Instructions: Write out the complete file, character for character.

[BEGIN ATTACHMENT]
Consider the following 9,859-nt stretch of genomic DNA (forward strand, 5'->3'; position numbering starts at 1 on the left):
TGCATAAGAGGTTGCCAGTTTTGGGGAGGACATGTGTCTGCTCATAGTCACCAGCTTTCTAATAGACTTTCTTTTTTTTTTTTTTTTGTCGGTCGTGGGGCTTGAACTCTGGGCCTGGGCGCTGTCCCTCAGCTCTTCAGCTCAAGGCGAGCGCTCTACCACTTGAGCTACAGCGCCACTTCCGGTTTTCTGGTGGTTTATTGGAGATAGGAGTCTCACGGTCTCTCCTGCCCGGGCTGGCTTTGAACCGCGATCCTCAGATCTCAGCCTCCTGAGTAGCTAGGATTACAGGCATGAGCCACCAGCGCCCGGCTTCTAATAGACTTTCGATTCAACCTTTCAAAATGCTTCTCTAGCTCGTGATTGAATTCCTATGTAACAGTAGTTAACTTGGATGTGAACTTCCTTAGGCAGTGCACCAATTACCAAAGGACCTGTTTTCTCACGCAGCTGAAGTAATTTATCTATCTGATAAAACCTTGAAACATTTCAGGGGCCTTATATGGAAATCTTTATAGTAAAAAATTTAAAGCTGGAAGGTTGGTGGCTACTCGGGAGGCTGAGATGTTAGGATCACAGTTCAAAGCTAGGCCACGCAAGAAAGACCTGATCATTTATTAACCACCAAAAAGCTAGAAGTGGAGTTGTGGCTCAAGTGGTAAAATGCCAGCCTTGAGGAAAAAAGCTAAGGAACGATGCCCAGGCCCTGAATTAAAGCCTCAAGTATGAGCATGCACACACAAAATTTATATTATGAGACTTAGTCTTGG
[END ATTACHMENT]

Consider the following 9,859-nt stretch of genomic DNA (forward strand, 5'->3'; position numbering starts at 1 on the left):
TGCATAAGAGGTTGCCAGTTTTGGGGAGGACATGTGTCTGCTCATAGTCACCAGCTTTCTAATAGACTTTCTTTTTTTTTTTTTTTTGTCGGTCGTGGGGCTTGAACTCTGGGCCTGGGCGCTGTCCCTCAGCTCTTCAGCTCAAGGCGAGCGCTCTACCACTTGAGCTACAGCGCCACTTCCGGTTTTCTGGTGGTTTATTGGAGATAGGAGTCTCACGGTCTCTCCTGCCCGGGCTGGCTTTGAACCGCGATCCTCAGATCTCAGCCTCCTGAGTAGCTAGGATTACAGGCATGAGCCACCAGCGCCCGGCTTCTAATAGACTTTCGATTCAACCTTTCAAAATGCTTCTCTAGCTCGTGATTGAATTCCTATGTAACAGTAGTTAACTTGGATGTGAACTTCCTTAGGCAGTGCACCAATTACCAAAGGACCTGTTTTCTCACGCAGCTGAAGTAATTTATCTATCTGATAAAACCTTGAAACATTTCAGGGGCCTTATATGGAAATCTTTATAGTAAAAAATTTAAAGCTGGAAGGTTGGTGGCTACTCGGGAGGCTGAGATGTTAGGATCACAGTTCAAAGCTAGGCCACGCAAGAAAGACCTGATCATTTATTAACCACCAAAAAGCTAGAAGTGGAGTTGTGGCTCAAGTGGTAAAATGCCAGCCTTGAGGAAAAAAGCTAAGGAACGATGCCCAGGCCCTGAATTAAAGCCTCAAGTATGAGCATGCACACACAAAATTTATATTATGAGACTTAGTCTTGG